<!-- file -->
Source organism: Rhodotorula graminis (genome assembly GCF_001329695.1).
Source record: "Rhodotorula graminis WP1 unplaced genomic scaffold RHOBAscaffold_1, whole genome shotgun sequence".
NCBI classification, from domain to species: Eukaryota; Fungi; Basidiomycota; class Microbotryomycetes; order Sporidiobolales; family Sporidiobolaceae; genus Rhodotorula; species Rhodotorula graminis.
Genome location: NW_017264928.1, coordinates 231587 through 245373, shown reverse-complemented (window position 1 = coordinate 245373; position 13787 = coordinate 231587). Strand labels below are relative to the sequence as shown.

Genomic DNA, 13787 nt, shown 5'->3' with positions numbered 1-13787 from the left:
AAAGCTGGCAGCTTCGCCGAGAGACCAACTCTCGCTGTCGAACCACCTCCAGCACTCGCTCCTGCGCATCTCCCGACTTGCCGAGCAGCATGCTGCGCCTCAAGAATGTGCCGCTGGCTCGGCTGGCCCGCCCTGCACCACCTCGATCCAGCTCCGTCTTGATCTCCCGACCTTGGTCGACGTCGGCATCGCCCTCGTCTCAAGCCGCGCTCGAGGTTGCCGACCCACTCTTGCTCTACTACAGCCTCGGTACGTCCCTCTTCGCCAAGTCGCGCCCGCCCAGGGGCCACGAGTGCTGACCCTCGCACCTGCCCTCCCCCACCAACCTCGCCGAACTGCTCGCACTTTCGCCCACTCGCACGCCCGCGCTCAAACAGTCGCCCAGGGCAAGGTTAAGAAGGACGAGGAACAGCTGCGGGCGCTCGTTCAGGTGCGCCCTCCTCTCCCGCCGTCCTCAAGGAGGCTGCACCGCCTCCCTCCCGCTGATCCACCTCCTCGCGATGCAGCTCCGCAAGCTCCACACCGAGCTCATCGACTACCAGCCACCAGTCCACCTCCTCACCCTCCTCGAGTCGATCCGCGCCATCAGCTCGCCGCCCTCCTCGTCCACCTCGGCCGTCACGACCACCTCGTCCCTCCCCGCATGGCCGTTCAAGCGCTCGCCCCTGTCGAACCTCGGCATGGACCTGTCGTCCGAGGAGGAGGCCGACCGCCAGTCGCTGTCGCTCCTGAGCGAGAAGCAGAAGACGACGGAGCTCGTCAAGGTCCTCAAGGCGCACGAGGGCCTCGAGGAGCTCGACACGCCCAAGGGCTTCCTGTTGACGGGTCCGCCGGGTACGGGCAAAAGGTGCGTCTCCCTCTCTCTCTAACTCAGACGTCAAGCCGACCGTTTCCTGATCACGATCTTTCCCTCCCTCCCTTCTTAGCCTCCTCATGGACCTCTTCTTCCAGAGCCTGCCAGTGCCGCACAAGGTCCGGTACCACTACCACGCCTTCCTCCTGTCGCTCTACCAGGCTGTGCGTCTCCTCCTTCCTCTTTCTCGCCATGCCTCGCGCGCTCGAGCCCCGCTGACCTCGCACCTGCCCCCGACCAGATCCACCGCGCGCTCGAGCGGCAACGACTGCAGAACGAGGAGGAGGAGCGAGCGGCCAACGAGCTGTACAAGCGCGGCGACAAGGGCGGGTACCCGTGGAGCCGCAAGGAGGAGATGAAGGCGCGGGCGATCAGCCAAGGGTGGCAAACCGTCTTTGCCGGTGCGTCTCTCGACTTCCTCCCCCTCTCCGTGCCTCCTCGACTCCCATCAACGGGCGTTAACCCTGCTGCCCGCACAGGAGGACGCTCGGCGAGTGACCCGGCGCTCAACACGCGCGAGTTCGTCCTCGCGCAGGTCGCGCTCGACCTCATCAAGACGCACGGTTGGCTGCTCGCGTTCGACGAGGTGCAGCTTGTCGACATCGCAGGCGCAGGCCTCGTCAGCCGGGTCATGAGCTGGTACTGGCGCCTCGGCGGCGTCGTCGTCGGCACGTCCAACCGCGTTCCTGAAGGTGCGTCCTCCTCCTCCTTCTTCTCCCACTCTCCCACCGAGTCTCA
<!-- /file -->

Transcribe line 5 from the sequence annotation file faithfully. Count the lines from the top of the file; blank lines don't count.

Genomic DNA, 13787 nt, shown 5'->3' with positions numbered 1-13787 from the left: